That drone that fell into Lake Conroe? Authorities are tight-lipped about what may have malfunctioned. Not the first time Vanguard Defense Industries has had a drone go haywire. As they’ve said, “The beautify of having something unmanned is you’re not putting any humans in harm’s way.” There’s something perplexing about that sentence (besides the bizarre use of the word “beautify”), as drones falling from mid-air don’t give me a lot of confidence that humans are not in harm’s way.
Anyway, I’m sure everything will be resolved soon–once Vanguard can “put hands” on the drone, ”we can have a real good understanding of what occurred.” We look forward to it.
Divers are searching Lake Conroe for a drone that, ahem, “malfunctioned and dropped into the water during a training exercise Friday.”
It cost $250,000, but, hey, at least it’s insured.
There’s lots to appreciate and mull over in P.W. Singer’s piece on drones, “The Robotics Revolution,” particularly the parts about new technologies at seminal moments and how societies adapt to them. “I drive a car with more than 100 computers in it. No one calls it a ‘computerized car,’” Singer writes. “I have a number of computers in my kitchen. I call them things like ‘microwave’ or ‘coffee maker.’” And if computer technology has come this far in the last twenty years, we can only imagine what the next twenty years will bring in terms of unmanned technology (hopefully something more exciting, at least, than the Roomba robotic mop…).
Where Singer might be wrong is (ironically) in what he deems “The Biggest Impact”–the ways that drones are shaping warfare. Is it true, as he states, that unmanned systems “remove the last political barriers to war”? Arguably much of that work has been done already, by an executive branch that uses its Commander-in-Chief power to wage war without authorization, and by a Congress that hasn’t declared war since World War II. Is it true that using drones to conduct targeted killing operations “short-circuit[s] the decision-making process for what used to be the most important choice a democracy could make”? Well, no–because (at least since President Reagan made it official in Executive Order 12,333) assassinations are illegal, and targeted killings (and other forms of “special activity”) arguably don’t require congressional authorization, depending on who is carrying them out. And can we tie an unauthorized “air war” in Libya to the emergence of drone technologies? Probably not–but we can tie it to a long history of executive overreach in foreign conflicts, from Steel Seizure during Korea, through the secret war in Cambodia, the Iran-Contra affair, unauthorized interventions in Haiti and Kosovo, and claims that threats of “terror” obviated the need for congressional authorization for military force (see, e.g., John Yoo’s arguments that the AUMF was superfluous because the President had sufficient authority to conduct war in Article II).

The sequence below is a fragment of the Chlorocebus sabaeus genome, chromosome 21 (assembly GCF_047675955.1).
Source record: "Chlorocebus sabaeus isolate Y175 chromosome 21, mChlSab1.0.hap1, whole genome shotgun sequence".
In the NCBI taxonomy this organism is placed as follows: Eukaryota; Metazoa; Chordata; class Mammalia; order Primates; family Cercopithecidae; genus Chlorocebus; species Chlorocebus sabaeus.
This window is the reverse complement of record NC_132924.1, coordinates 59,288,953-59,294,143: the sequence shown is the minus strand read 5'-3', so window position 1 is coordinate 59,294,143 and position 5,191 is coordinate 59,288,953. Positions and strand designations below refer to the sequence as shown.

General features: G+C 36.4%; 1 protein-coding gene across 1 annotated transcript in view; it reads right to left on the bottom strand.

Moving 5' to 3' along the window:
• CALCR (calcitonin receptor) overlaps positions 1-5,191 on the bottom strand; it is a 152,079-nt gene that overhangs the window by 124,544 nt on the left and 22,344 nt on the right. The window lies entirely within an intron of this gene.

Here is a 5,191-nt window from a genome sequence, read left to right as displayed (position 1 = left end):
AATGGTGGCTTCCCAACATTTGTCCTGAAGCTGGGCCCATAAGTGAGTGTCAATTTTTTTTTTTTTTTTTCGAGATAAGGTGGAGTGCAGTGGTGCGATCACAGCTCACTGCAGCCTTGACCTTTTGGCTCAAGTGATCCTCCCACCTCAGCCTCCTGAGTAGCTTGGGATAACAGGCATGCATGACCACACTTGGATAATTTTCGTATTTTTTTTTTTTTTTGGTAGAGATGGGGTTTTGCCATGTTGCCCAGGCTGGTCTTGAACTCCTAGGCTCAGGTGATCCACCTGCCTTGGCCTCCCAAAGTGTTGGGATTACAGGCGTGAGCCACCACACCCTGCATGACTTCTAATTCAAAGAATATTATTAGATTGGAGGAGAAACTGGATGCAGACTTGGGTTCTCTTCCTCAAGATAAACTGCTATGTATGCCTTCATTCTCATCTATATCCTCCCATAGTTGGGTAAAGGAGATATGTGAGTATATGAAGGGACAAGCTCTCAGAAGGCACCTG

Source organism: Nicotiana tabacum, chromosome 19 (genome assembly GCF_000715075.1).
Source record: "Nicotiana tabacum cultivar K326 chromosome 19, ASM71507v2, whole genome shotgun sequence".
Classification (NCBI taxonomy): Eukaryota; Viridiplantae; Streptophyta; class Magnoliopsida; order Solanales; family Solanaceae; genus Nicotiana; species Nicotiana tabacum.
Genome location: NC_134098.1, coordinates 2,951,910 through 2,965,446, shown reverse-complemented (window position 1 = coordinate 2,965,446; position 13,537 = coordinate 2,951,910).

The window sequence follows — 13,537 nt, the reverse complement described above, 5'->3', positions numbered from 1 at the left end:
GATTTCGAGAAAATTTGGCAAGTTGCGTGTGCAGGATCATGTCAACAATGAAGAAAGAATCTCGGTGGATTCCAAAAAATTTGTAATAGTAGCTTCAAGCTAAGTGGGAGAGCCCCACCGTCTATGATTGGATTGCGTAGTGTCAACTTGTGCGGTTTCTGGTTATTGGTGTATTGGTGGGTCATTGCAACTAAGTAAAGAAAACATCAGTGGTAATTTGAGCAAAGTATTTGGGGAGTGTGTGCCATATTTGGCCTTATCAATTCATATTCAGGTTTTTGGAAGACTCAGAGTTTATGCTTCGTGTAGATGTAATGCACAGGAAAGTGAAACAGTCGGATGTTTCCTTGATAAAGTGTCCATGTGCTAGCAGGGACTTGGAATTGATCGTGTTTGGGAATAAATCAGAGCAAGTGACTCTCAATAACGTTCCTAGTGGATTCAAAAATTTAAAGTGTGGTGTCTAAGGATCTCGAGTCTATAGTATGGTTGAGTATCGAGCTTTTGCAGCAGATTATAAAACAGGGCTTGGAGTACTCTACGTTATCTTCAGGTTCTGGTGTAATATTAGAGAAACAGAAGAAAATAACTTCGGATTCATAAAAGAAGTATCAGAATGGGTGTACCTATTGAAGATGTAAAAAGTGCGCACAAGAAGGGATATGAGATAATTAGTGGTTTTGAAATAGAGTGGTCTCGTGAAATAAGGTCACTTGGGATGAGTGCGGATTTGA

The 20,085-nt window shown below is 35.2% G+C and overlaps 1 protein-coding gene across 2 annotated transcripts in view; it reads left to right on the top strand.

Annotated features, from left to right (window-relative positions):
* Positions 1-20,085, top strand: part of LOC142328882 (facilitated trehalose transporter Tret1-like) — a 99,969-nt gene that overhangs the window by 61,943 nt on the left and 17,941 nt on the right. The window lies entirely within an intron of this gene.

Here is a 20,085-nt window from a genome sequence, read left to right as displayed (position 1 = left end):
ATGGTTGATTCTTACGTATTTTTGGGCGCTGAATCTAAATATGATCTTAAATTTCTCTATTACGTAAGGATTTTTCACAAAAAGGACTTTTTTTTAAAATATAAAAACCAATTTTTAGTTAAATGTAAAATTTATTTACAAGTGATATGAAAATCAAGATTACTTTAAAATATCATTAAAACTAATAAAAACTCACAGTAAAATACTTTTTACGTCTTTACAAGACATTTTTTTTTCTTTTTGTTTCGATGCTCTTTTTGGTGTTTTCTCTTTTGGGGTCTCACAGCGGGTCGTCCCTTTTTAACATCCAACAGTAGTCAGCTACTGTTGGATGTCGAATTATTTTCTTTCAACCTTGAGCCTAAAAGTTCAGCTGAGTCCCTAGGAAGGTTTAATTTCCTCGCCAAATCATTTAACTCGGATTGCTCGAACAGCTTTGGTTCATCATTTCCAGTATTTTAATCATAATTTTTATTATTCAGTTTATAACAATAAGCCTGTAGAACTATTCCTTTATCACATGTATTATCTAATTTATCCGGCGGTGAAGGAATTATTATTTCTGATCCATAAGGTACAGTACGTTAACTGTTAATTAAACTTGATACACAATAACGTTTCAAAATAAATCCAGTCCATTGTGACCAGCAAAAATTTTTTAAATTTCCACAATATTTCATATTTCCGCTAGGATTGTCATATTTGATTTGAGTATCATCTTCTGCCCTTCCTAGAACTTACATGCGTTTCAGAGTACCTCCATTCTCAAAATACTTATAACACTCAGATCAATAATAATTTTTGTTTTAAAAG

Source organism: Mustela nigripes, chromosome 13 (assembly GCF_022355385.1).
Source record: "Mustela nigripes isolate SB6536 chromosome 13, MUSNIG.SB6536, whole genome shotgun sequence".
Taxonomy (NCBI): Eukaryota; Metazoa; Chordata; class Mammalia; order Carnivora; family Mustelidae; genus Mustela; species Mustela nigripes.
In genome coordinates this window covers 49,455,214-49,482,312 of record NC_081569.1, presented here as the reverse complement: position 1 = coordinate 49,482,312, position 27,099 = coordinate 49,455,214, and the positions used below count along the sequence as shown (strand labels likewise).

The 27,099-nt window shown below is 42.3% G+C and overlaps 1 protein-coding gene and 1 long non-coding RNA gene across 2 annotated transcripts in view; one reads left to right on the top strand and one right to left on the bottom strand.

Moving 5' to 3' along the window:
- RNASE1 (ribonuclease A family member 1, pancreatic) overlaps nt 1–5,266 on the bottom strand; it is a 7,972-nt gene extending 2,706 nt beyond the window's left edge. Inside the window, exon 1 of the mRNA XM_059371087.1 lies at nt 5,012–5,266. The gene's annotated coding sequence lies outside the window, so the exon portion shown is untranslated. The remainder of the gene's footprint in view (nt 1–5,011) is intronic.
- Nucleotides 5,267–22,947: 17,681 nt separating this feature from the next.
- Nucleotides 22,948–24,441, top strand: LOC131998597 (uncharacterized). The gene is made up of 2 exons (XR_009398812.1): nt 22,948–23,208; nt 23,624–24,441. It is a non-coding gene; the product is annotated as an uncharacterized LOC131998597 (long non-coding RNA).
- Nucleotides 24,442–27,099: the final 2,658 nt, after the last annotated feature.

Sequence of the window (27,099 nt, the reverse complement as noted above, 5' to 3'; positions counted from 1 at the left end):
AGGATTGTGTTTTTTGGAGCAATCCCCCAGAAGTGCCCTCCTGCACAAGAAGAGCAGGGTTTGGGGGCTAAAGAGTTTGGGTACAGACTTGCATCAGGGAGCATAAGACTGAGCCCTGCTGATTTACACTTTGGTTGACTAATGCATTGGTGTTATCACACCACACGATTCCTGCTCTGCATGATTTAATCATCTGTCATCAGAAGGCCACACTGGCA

The absence of a draft and the limited deployment of boots on the ground means there’s always less pressure to “bring the boys home.” That’s particularly the case with regard to Congress, as opposed to a second-term president (who might never have cared much to begin with). But as much as technology minimizes public pressure to end wars, the problem is that the U.S. lacks a firm legal architecture to keep us from getting into them in the first place. That’s a path dependency issue that likely wouldn’t be solved even if we still fought wars with muskets and cannons.
Today’s Privacy Research Group presentation brought my attention to a bunch of promo videos for drone manufacturers that I hadn’t seen before.
Lockheed Martin, Boeing, Microdrones, Aerovironment, and Northrop Grumman all have ads for their UAVs publicly available. That’s not to say that other companies aren’t making these types of promo videos–these are just the first few that I found (and the Aerovironment and Lockheed vids were featured in today’s presentation).
What’s fascinating is the publicity aspect of this. That the companies themselves are using a public platform (Youtube) to market their products seems to indicate that they see a commercial future for drones beyond pure law enforcement and military applications. And the videos themselves bear this out as well–Northrop Grumman’s video showcases a lot of different types of drones, all meant for different applications. So there’s more to think about, from a privacy perspective, than the government-side applications. And it might raise some interesting state action and private search doctrine questions as well.